50% of supermarket chickens infected
British food safety standards have been in the news again recently with several UK supermarket chains suspending contracts with the food manufacturer ‘2 Sisters Food Group’ as the Food Standards Agency (FSA) launches an investigation into the alleged chicken date changing scandal. The inquiry follows growing European concern about the state of food processing practices emanating from incidents like the Dutch egg insecticide contamination fiasco and resent FSA testing which highlighted that the most common food poisoning bug campylobacter is present within 50% of all UK supermarket chicken products.
This recent incident seems to challenge the FSA’s July 2017 report titled ‘Regulating Our Future’ which recommended reducing the frequency of inspections for major supermarkets and focusing on smaller firms as it was believed that the large retailers had established high safety standards. So why does it appear that food standards are at an all-time low. Could it be due to the government austerity measures imposed since 2008 which saw a 70% decline in Local Authority Environmental Health Officer business visits since 2010. Could it be that retailers have learnt nothing from the horse meat scandal of 2014. Or could it be that the public are to blame, with customers forcing retailers to source ever cheaper products. I suggest the problem in reality, rests with all three. Legislation alone, even backed up by harsh penalties or prosecution has never stopped criminal opportunity to increase profit margins. Inspections do work but the UK will never go back to the excessive civil servant levels of the pre-financial collapse era. Human nature will always make customers try and find the cheapest options available even though they know the saying ‘you get what you pay for’ is true.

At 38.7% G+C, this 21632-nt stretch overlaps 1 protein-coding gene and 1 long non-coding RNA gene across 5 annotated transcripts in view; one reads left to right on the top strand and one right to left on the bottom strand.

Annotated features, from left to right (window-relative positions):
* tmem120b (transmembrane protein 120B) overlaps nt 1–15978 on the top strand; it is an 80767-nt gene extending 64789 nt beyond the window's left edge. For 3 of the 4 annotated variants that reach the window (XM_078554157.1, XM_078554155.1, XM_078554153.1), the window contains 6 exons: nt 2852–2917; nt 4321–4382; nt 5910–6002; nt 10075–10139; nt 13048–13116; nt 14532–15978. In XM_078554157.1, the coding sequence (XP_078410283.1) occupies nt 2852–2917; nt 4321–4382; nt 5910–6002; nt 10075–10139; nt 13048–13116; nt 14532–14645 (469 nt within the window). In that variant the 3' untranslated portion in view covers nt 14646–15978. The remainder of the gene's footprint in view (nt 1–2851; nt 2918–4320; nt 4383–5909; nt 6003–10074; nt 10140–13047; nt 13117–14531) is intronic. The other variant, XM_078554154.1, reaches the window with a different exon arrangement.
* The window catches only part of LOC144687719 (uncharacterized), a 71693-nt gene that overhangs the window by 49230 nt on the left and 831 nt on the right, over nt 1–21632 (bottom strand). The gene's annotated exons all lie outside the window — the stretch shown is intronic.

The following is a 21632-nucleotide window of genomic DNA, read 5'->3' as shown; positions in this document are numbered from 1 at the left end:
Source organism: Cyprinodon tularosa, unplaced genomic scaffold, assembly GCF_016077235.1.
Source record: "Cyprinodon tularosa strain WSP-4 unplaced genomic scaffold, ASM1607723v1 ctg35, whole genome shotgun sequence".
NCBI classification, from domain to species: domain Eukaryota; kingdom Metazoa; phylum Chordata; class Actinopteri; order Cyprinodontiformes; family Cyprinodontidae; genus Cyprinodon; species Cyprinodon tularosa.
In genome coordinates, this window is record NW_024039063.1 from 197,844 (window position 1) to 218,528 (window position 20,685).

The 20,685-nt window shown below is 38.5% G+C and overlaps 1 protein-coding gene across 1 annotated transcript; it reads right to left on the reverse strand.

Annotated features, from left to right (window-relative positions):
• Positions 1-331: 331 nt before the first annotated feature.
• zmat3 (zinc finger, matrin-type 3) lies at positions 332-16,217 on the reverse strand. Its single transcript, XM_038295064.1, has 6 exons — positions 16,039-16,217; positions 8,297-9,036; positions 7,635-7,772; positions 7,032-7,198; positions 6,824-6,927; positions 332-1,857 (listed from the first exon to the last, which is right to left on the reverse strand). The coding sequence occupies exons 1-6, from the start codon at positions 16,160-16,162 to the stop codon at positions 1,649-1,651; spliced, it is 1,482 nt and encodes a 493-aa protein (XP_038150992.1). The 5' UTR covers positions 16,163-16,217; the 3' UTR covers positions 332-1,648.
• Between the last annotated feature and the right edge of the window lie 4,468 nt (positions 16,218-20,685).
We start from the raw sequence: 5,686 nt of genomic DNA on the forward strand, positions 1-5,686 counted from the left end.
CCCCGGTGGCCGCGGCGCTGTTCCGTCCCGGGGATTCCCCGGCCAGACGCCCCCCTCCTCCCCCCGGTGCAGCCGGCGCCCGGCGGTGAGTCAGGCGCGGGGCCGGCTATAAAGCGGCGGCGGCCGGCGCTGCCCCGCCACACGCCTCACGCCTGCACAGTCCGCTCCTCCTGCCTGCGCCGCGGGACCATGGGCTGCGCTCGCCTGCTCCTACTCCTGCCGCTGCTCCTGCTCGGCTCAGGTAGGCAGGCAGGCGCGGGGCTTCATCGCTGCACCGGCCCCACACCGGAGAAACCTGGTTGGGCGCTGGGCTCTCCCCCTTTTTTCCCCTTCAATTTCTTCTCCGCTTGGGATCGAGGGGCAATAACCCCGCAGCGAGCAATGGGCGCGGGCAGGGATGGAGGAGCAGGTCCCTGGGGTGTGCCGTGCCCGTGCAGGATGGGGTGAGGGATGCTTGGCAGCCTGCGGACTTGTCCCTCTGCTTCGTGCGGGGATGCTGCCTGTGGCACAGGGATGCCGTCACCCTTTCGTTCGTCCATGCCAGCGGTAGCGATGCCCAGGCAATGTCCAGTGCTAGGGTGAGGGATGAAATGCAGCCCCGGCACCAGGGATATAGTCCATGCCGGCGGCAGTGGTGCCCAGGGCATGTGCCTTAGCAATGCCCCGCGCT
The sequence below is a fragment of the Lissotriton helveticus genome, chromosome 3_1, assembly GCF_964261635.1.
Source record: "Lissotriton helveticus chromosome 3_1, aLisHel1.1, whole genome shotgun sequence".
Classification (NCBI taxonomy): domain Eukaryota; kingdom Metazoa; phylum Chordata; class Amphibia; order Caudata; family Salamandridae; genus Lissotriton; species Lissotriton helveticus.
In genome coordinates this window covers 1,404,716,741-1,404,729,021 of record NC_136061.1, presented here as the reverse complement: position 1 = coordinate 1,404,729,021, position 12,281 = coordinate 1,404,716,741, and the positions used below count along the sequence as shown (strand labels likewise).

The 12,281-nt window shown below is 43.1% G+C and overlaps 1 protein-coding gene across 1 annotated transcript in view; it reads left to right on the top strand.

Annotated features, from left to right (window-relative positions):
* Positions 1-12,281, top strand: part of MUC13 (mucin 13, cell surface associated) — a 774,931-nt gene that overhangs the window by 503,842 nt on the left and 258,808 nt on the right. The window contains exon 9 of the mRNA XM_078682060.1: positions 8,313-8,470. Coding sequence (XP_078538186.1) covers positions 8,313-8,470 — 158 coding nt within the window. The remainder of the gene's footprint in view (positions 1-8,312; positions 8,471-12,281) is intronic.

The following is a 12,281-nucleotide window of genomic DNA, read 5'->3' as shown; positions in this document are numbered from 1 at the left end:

The only realistic solution is for all food retailers to fully embrace their responsibility to keep customers safe by robust supply chain scrutiny. This could be achieved by, developing contracts which enable mandatory regular unplanned inspections, random sample testing, staff interviews at all levels, examination of CCTV footage in line with the new Government slaughterhouse proposals and examining producer’s certificates and documents properly. By doing this retailers might regain customer confidence.
First published in CIR Magazine